‘Kids Are Suffering’: LA Parents Angry Child Actors Allowed to Film at Closed Schools

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A school district in Los Angeles is getting slammed by parents for permitting young actors to film an Apple TV commercial on campus but not allowing students to learn in person.

Advocacy group Speak UP tweeted out a photo of maskless kids allowed to film on campus, pointing out the hypocrisy that children with special needs are still prohibited from getting the much-needed in-person education due to coronavirus lockdowns.

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“State rules currently allow filming at schools even though those same schools do not meet the state rules to reopen,” the Los Angeles Unified School District (LAUSD) said in a statement, adding they are “grateful” for revenue from the film contracts.

“It’s clear that California and LAUSD have their priorities all wrong,” Jenny Hontz, Speak UP spokeswoman, said according to the Los Angeles Daily News

“How on earth can they claim it’s unsafe for kids to get services and an education on campus, but it’s safe for kids to work on campus doing a TV shoot?” she added. “The kids have come last in Los Angeles, and that needs to change.”

Despite CDC guidance saying it is safe to reopen schools, LAUSD Superintendent Austin Beutner and the local teachers union are pushing back against growing frustrations among parents.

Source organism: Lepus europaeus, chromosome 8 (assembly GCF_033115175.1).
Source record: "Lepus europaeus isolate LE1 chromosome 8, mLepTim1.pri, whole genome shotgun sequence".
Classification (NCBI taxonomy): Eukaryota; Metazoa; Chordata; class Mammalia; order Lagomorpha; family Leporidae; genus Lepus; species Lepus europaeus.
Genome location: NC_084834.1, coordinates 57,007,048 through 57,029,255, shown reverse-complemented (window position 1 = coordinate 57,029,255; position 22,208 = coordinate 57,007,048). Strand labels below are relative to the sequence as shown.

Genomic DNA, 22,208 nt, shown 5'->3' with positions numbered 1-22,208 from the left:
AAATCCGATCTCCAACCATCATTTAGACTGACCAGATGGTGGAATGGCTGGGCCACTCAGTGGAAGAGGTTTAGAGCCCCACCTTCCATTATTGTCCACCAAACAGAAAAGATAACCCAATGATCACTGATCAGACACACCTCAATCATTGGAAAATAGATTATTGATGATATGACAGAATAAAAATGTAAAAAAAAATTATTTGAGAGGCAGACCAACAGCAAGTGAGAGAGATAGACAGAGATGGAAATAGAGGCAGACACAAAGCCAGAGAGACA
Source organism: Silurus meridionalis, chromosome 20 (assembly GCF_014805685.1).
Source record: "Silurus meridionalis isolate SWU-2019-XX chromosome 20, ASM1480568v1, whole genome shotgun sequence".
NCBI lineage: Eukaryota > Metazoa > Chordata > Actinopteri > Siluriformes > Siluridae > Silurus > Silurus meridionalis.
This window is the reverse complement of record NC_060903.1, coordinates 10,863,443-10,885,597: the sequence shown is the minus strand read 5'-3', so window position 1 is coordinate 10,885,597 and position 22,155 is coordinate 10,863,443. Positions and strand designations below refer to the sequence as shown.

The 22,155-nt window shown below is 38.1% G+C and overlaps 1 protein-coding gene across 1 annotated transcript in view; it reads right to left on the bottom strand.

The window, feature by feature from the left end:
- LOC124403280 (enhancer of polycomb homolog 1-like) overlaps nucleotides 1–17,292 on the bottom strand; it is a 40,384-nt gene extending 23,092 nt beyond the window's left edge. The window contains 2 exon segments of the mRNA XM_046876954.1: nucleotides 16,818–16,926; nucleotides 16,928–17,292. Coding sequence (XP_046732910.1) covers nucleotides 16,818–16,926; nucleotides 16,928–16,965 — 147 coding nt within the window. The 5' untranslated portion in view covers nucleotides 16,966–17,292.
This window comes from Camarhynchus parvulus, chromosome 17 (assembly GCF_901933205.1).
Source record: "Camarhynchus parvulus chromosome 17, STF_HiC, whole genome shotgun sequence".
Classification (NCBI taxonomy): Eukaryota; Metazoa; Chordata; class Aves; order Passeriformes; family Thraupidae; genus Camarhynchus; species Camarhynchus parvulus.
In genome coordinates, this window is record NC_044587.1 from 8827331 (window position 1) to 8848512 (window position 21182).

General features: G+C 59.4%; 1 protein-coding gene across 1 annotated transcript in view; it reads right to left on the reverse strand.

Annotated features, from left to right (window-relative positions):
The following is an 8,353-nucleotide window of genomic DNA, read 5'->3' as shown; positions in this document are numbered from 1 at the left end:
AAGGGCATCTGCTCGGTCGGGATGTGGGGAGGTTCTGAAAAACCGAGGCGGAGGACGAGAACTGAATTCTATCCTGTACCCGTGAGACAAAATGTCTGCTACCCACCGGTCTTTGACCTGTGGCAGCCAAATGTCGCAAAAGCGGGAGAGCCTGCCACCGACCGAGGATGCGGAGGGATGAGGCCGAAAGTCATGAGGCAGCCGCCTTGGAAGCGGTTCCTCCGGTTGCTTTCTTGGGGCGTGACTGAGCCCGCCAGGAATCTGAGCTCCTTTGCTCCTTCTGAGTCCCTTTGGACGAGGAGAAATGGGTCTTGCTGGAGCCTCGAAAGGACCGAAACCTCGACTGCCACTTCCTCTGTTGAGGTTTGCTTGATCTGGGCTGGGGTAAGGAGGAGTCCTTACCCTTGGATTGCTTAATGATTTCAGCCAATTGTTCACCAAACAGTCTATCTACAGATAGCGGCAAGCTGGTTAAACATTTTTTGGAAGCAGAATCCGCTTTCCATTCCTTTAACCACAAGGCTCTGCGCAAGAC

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But Hontz told ABC 7 in-person learning is vital for parents of kids with special needs.

“About three-fourths of parents said their kids were regressing to the point of self-harm,” she said. “We have parents telling us absolutely horrible stories about their kids hitting themselves, hitting their parents, screaming every time they try to sign them onto Zoom. These kids are suffering and they’re not able to get an education on the screen.”

Public Health Director Dr. Barbara Ferrer defended the shoot on campus, saying the film industry follows strict protocol.

“I hear the concern about why you can have a film shoot with children but you can’t have children at school,” Ferrer said. “We are under the state guidelines. We need to get community transmission rates down then I think there will be more school communities that are reopening.”

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